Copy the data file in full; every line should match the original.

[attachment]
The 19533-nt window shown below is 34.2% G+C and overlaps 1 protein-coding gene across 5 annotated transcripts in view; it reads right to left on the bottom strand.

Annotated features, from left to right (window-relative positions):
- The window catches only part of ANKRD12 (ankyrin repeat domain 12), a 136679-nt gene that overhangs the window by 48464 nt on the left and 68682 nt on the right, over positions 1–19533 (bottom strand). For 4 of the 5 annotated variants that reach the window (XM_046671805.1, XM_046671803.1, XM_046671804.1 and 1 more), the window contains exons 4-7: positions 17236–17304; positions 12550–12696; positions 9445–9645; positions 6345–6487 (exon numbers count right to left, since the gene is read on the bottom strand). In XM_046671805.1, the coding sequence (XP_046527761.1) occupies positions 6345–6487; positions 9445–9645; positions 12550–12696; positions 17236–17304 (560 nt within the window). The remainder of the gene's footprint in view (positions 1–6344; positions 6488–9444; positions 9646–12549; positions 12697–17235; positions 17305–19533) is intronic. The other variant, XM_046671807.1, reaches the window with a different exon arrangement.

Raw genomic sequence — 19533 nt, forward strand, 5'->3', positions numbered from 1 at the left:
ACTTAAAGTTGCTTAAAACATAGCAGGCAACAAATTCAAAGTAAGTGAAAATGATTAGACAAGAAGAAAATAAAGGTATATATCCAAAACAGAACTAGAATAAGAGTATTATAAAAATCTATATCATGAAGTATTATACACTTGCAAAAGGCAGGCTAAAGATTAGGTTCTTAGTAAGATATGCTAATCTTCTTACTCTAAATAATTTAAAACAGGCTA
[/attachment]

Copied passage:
The 19533-nt window shown below is 34.2% G+C and overlaps 1 protein-coding gene across 5 annotated transcripts in view; it reads right to left on the bottom strand.

Annotated features, from left to right (window-relative positions):
- The window catches only part of ANKRD12 (ankyrin repeat domain 12), a 136679-nt gene that overhangs the window by 48464 nt on the left and 68682 nt on the right, over positions 1–19533 (bottom strand). For 4 of the 5 annotated variants that reach the window (XM_046671805.1, XM_046671803.1, XM_046671804.1 and 1 more), the window contains exons 4-7: positions 17236–17304; positions 12550–12696; positions 9445–9645; positions 6345–6487 (exon numbers count right to left, since the gene is read on the bottom strand). In XM_046671805.1, the coding sequence (XP_046527761.1) occupies positions 6345–6487; positions 9445–9645; positions 12550–12696; positions 17236–17304 (560 nt within the window). The remainder of the gene's footprint in view (positions 1–6344; positions 6488–9444; positions 9646–12549; positions 12697–17235; positions 17305–19533) is intronic. The other variant, XM_046671807.1, reaches the window with a different exon arrangement.

Raw genomic sequence — 19533 nt, forward strand, 5'->3', positions numbered from 1 at the left:
ACTTAAAGTTGCTTAAAACATAGCAGGCAACAAATTCAAAGTAAGTGAAAATGATTAGACAAGAAGAAAATAAAGGTATATATCCAAAACAGAACTAGAATAAGAGTATTATAAAAATCTATATCATGAAGTATTATACACTTGCAAAAGGCAGGCTAAAGATTAGGTTCTTAGTAAGATATGCTAATCTTCTTACTCTAAATAATTTAAAACAGGCTA